Although stock trades come from many different sources -- such as autonomous computer trading programs or program-trading orders set by investors -- all of them have a human being somewhere in the process, even if just to set in place the rules of the autonomous trading system. Over the course of the day, a stock's price usually fluctuates, whether in wide swings or narrow bands. Ultimately, all sources of trading and all fluctuations in the market over the short term are driven by one factor: human psychology.
Many hard facts influence stock prices. When a company releases an exciting new product, its stock usually goes up. On the other hand, when its board of directors gets enmeshed in an accounting scandal, its stock goes down. A quick glance at the financial news might make you think that news events are the primary causes of stock price movements.
Prices fluctuate because people, or the programmers of computers, think that a company's stock is now worth less and then worth more. News can cause fluctuations, but the price movements frequently exceed the change in a company's underlying value that the news indicates. If a company's quarterly earnings are a few percent lower than expectations, even if it's still on track to grow, it could lose 5 to 10 percent of its value in one day. Much of this swing is coming from the psychology of the traders in the market, overshadowing the impact of the actual news item. Other times, traders discount news, like when U.S. Treasury bonds didn't trade down after the government's debt rating was downgraded.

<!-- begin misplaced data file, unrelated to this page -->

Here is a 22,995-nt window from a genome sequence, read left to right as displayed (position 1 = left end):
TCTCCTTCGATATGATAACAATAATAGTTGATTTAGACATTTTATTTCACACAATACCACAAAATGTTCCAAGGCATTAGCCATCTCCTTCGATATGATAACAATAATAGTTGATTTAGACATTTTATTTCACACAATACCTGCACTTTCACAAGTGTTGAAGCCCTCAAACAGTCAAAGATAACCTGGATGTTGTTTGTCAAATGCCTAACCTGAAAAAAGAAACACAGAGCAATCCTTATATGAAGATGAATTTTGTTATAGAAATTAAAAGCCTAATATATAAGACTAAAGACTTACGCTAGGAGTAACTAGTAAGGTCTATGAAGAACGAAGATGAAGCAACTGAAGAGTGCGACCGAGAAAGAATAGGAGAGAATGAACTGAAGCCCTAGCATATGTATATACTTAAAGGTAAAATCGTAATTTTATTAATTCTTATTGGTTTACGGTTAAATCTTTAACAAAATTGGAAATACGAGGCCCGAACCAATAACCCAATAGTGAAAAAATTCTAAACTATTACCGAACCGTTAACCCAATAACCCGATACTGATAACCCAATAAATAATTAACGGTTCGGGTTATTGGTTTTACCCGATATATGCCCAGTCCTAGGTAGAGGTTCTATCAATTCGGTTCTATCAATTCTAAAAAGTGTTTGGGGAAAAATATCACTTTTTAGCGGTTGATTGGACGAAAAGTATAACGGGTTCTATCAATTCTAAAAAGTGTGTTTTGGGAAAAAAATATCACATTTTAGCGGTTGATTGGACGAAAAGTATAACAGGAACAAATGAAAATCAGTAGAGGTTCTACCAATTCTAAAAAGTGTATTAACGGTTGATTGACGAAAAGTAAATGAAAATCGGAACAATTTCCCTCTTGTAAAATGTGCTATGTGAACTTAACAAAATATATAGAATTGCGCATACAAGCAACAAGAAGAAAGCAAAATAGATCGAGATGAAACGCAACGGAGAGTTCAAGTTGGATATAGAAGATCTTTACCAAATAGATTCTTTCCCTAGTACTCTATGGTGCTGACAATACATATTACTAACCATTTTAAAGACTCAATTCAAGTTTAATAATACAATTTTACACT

Sometimes prices bounce around certain numbers salient in investors' psychologies. When a stock goes from $9.99 to $10 or from $49.99 to $50, it takes on more significance than the dollars and cents of the move indicate. A $10 stock seems more expensive than a $9.99 stock, while an $11 share seems about the same as a $10 one. Surprisingly, many trading models use a variant of this concept by paying attention to these figures.
Technical traders buying and selling stock based on price or volume fluctuations may be the heaviest users of psychology in trading. They assume that they can predict what the market will do based on what it has already done. Concepts like momentum are based on market psychology, while the technical trading system being used is frequently chosen based on the trader's own psychological biases.
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Steve Lander has been a writer since 1996, with experience in the fields of financial services, real estate and technology. His work has appeared in trade publications such as the "Minnesota Real Estate Journal" and "Minnesota Multi-Housing Association Advocate." Lander holds a Bachelor of Arts in political science from Columbia University.